Another year of GOTO have come to an end. At least for me, since I only participated a single day this year. I was invited as a blogger once again. In short, bloggers are offered free access to the conference by writing blog posts, typically around subjects discussed on the conference.
When starting to blog from GOTO years ago, the first thing I had to do, were to think about if I wanted sponsored content on my blog. I usually say no to everyone offering to advertise or similar on my blog, but in the case of GOTO, things are a bit different. I love going to GOTO, not only because of the tracks on the conference. First of all, it’s my old employer Trifork who arrange the conference and I want to help promoting. Secondly, as a Danish develop, you always meet a lot of old colleagues on the conference. With 15+ years of experience, my network has grown to more than 800 connections on LinkedIn.
My experience this year has been a bit mixed. For the good parts, I think that starting the conference on a Sunday is a great idea. I probably wouldn’t even have been able to participate this year, if all tracks had been scheduled during weekdays. I also got a chance to talk with a lot of people once again.
There were an entire track about Lean Startup this year, which I had been looking forward to. While I got some good inputs to the way I run my business, I was a bit disappointed with the track. It’s very visible that the large companies have started to talk about Lean Startup and unfortunately some of the sessions were influenced by that. I would have loved to hear much more from the younger companies about how they succeeded or failed with the difference aspects of Lean Startup. The panel discussion in the end, actually offered some of the content that I had been missing during the day. Especially Michael Gronager delivered some great thoughts about running a startup as well as Lean Startup. More war stories from the real world (like I experienced on TechBBQ a couple of weeks back), would have made the track really awesome.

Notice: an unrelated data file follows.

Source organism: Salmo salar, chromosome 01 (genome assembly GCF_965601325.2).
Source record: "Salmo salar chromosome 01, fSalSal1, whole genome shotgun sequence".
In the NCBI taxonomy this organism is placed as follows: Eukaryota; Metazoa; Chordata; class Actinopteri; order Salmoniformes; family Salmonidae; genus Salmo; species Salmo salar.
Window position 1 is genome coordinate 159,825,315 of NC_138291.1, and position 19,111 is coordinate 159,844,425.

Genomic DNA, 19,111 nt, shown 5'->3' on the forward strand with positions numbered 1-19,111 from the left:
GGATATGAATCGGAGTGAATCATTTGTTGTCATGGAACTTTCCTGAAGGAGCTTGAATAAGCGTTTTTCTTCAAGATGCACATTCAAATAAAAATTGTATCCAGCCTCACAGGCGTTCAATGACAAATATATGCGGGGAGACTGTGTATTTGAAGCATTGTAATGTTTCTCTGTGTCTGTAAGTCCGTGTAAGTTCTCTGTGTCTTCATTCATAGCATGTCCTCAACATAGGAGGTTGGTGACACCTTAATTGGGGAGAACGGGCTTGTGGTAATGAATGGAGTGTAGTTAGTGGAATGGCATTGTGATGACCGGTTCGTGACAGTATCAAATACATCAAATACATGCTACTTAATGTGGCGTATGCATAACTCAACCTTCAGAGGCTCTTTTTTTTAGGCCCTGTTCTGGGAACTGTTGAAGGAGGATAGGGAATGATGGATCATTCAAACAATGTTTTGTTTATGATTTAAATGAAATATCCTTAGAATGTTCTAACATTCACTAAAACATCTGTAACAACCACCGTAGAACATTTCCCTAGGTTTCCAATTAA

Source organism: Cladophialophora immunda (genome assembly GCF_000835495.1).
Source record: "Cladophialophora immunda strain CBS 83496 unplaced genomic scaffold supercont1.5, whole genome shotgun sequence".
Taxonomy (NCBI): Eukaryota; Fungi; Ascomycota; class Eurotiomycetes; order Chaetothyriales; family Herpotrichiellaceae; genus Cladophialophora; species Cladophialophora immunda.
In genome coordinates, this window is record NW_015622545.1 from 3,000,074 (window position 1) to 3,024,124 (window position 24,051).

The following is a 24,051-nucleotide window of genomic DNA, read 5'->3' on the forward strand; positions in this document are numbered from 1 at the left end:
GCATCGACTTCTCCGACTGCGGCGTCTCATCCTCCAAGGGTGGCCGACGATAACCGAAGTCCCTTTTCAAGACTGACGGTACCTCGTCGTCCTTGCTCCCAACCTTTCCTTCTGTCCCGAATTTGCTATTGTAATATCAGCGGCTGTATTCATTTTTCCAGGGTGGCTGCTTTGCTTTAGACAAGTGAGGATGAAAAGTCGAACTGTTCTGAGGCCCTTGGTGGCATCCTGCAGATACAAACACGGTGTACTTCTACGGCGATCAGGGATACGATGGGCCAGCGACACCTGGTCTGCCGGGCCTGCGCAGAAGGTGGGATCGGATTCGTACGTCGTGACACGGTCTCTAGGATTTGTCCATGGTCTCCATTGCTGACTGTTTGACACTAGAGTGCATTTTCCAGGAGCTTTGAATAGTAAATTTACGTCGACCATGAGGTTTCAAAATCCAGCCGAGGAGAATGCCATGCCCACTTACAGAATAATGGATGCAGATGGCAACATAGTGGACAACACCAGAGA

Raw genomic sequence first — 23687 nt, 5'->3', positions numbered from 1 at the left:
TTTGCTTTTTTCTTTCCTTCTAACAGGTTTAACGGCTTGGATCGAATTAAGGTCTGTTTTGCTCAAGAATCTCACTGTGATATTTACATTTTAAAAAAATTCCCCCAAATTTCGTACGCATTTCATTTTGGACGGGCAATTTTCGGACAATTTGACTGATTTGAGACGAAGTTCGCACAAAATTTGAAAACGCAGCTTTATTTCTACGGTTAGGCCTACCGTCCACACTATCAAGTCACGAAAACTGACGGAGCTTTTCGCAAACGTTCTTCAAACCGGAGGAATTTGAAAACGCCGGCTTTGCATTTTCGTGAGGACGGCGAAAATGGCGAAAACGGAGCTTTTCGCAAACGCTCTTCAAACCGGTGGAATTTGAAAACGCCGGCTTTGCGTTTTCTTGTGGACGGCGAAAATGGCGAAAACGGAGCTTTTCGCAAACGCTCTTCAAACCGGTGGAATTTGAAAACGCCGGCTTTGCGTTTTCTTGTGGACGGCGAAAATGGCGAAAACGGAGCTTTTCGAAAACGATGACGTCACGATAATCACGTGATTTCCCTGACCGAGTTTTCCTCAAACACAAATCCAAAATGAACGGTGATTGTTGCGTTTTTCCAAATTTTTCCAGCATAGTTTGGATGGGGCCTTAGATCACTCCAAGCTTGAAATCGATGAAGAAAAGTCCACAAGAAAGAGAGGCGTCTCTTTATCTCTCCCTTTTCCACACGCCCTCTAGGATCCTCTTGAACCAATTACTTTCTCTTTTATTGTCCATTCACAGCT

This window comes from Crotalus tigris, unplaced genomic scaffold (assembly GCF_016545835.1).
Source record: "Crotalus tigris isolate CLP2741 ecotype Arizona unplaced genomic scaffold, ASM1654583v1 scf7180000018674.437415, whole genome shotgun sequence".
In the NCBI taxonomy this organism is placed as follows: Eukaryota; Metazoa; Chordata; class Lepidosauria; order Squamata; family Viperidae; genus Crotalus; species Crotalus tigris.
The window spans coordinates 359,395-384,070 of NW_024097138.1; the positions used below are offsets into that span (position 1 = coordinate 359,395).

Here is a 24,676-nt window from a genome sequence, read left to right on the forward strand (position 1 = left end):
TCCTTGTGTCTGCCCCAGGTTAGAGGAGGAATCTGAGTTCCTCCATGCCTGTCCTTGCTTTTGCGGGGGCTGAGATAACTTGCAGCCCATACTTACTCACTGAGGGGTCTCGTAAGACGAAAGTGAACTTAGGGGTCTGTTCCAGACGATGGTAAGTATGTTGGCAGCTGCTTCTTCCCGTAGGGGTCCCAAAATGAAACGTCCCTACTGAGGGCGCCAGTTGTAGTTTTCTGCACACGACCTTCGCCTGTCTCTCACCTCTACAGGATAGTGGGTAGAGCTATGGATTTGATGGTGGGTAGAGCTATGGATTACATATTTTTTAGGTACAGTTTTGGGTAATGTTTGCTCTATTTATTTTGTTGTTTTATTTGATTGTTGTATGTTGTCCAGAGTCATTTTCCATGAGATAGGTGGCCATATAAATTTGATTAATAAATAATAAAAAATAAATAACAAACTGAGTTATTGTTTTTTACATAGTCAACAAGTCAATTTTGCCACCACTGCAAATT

My takeaways this year primarily focuses around building minimum viable products:
- Chainalysis implemented a MVP in a week by hiring two foreign companies to build a UI for their API. They told both companies that they were competing against others and that the best delivery would win the maintenance and further development. That’s just genius and the end result probably ended up a lot better than if they’d hired one company for two weeks.
- Microservices are still hot. In relation to Lean Startup and building minimum viable products, microservices is actually a good approach for both building “throw-away prototypes” as well as quickly adding new features or replacing existing. I hadn’t thought much about Lean Startup and Microservices going hand in hand before the conference, But the two disciplines very much align.
- Dan North had a lot of good points (as always). The one I liked the most, was an example from Amazon. In order to build what customers want/need, they’ll start with writing a press release and a FAQ. It’s a great way to focus on the benefits you’ll end up delivering, rather than getting into the technology straight away. Another good point was: “automate when work gets boring”. It’s actually very basic, but a good rule for when to automate work.
- In the Lean UX talk, Michael McKay presented a nice approach for building disposable prototypes. Even though the model were used at large corporations, lean ux could make a lot of sense for smaller companies and single founders as well.